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Airport tower closing nears

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Air traffic controller Chris Dement works in the tower at the The Columbus Municipal Airport Tuesday September 11, 2012. (Joe Harpring | The Republic)
Air traffic controller Chris Dement works in the tower at the The Columbus Municipal Airport Tuesday September 11, 2012. (Joe Harpring | The Republic)

As seen from the airport's west side, Columbus Municipal Airport Tuesday September 11, 2012. (Joe Harpring | The Republic)
As seen from the airport's west side, Columbus Municipal Airport Tuesday September 11, 2012. (Joe Harpring | The Republic)

The Columbus Municipal Airport flight control tower is three weeks away from being closed for lack of funds, but airfield board members and corporations that use the facility’s two runways daily are downplaying the economic impact and insisting that travel remains safe.

“It’s not going to have much of an impact on our operations, although we’re disappointed how the government has gone about this,” said Brad Stinebring, director of corporate aviation for engine maker Cummins Inc., which keeps four company aircraft at the Columbus airport — three jets and one German-made turboprop craft.

“I was surprised the airport tower’s being closed. We as an aviation industry have worked hard to mitigate risks in air travel and a tower provides another set of eyes to guide aircraft. That said, I don’t expect the tower’s closure to affect how or how often we use the airport,” said Chris Sdun, director of flight operations for Toyota Material Handling Inc., the parent company of Toyota’s industrial forklift plant six miles south of Columbus.

The Federal Aviation Administration announced March 22 that it would stop funding 149 air traffic control towers operated at smaller, regional airports around the U.S. in a bid to trim its budget amid the federal debt debate causing steep cuts under the process known as sequestration.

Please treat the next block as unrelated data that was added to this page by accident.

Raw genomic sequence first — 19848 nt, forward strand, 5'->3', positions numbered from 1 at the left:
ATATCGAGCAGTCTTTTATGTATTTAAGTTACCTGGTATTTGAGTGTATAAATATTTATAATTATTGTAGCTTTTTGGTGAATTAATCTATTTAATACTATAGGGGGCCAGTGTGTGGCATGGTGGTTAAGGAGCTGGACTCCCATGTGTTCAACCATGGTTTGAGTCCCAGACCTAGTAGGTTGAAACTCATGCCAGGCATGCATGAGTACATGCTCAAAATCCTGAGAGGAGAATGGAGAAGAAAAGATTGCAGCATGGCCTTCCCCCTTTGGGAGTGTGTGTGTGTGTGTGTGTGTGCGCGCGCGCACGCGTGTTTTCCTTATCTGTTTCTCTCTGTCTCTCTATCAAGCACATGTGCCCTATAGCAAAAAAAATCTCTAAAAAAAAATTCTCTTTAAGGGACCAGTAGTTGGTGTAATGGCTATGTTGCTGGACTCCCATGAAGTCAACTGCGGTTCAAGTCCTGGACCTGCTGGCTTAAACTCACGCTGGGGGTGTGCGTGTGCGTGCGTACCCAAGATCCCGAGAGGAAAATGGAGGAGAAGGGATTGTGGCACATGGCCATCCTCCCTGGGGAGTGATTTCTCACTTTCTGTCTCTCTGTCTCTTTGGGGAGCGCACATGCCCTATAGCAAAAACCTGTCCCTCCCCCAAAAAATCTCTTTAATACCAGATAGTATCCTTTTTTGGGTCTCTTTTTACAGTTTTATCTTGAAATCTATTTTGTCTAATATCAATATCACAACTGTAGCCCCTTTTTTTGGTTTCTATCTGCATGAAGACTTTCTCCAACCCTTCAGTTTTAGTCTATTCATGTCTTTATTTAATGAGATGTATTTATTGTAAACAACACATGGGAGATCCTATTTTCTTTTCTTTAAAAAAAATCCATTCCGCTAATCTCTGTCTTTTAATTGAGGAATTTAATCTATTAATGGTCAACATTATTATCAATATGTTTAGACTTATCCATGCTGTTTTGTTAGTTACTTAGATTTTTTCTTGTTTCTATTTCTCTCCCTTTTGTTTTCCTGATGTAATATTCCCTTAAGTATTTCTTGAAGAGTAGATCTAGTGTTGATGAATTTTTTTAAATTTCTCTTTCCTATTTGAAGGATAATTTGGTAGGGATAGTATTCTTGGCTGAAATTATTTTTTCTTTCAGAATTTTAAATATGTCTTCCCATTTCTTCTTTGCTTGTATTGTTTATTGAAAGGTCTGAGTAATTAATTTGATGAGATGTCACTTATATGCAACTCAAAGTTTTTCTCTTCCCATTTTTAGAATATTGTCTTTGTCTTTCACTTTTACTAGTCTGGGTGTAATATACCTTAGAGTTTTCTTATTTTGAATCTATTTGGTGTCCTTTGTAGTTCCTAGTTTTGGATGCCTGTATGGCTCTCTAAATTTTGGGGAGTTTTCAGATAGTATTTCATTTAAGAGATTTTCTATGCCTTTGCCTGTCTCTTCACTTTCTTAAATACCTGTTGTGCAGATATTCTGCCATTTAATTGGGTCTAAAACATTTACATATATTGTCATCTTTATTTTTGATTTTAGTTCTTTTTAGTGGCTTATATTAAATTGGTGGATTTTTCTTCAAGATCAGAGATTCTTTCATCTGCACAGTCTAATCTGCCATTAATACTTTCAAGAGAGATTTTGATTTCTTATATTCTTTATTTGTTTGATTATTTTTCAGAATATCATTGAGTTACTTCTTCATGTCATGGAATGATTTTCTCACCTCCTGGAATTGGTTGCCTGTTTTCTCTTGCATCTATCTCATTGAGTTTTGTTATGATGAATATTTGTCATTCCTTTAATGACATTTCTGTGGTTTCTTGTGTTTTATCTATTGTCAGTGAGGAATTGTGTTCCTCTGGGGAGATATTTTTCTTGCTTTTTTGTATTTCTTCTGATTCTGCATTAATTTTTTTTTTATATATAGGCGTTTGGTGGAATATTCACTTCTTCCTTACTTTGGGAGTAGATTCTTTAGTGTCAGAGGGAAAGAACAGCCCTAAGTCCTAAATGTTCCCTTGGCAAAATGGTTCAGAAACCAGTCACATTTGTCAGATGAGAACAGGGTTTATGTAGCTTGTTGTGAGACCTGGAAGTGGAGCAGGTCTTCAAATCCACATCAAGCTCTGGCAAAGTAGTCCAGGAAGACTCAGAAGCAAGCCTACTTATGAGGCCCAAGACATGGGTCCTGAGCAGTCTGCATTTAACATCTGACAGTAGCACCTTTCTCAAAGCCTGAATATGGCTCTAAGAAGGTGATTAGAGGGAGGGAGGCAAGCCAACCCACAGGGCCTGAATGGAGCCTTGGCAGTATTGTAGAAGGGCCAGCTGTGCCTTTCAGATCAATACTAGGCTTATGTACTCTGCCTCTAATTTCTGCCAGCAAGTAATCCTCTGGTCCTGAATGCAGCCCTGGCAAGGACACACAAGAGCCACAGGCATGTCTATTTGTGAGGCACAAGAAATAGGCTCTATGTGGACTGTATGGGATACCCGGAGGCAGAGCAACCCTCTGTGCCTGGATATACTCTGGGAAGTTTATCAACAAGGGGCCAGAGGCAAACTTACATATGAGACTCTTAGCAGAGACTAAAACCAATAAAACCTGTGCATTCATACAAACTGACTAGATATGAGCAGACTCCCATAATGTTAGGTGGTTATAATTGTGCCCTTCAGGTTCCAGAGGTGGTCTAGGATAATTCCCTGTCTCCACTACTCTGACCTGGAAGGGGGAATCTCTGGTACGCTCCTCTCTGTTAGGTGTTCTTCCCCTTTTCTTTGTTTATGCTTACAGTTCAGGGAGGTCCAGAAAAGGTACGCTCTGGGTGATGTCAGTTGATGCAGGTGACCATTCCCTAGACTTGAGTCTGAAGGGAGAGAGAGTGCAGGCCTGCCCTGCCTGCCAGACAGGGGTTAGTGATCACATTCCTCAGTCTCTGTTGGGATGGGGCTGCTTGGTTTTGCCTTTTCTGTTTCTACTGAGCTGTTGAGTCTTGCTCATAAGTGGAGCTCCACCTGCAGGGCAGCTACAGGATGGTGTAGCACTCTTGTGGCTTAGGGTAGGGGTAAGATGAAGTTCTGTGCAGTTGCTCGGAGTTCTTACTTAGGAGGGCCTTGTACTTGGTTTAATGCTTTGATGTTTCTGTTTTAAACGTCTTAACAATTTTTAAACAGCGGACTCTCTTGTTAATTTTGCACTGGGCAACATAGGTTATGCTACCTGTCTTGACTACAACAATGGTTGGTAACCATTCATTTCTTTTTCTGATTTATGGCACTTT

Since then, Columbus airport director Brian Payne said the FAA has told him that the local tower’s federal funds — more than $350,000 per year — will stop April 21.

“The FAA is cutting 24 towers on April 7; 46 more, including us and Gary, Ind., on April 21; and 79 others on May 5. We’re in the middle batch,” said Payne, who has been airport director since last fall.

The director said five air traffic control operators who staff the Columbus tower will lose their jobs when the federal funds stop flowing.

The personnel are actually contract workers employed by a private company, Midwest Air Traffic Control based in Overland Park, Kan., that provides such services nationwide. Midwest couldn’t be reached for comment over the Easter holiday.

Columbus Mayor Kristen Brown already has said there are no prospects of finding city funds to pay for air traffic control employees once federal funds run dry.

Up to this point, the control tower has been funded 100 percent with federal dollars flowing from the FAA.

“We never want to go ask for tax money,” said Steve Fushelberger, a member of the Columbus Municipal Airport board of commissioners and a licensed pilot.

Loss of the tower is the second economic hit taken by the Columbus airport since late last year.

On Dec. 20, an out-of-state commercial air carrier that was providing commuter flights between Columbus and Detroit ended that service because of little demand.

Ultimate Air Shuttle, based in Cincinnati, ended the Detroit flights because no more than eight or nine passengers booked trips on the airline’s 30-seat aircraft toward the end of last year, Payne said.